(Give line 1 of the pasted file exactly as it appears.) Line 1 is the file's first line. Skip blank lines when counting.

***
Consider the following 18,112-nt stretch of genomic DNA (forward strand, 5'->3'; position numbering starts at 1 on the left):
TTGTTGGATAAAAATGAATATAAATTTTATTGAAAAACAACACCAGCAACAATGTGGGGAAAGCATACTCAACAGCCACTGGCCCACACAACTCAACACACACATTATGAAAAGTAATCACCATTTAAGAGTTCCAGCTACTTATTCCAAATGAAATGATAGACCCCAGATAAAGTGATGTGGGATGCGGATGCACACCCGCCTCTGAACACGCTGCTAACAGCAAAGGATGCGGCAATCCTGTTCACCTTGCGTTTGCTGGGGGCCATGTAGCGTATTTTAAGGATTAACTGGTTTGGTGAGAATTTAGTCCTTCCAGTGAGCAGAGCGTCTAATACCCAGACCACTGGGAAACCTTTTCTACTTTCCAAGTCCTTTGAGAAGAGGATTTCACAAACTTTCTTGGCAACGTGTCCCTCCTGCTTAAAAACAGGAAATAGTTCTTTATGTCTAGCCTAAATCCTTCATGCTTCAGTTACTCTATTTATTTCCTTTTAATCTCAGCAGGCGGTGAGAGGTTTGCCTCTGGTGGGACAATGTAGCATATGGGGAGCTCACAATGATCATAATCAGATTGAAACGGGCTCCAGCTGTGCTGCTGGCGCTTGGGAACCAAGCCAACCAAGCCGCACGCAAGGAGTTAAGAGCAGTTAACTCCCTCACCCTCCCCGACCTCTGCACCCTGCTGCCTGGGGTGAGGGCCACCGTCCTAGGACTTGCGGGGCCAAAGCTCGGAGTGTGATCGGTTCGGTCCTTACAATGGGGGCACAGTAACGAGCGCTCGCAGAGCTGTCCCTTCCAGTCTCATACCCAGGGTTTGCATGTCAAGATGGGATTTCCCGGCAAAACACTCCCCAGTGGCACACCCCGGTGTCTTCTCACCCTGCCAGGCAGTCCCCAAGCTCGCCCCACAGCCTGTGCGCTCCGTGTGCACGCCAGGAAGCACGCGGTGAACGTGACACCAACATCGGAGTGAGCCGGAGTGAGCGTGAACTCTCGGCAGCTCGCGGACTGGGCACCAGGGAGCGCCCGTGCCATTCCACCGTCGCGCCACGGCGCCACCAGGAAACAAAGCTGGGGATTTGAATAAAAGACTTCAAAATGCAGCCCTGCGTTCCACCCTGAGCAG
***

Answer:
Consider the following 18,112-nt stretch of genomic DNA (forward strand, 5'->3'; position numbering starts at 1 on the left):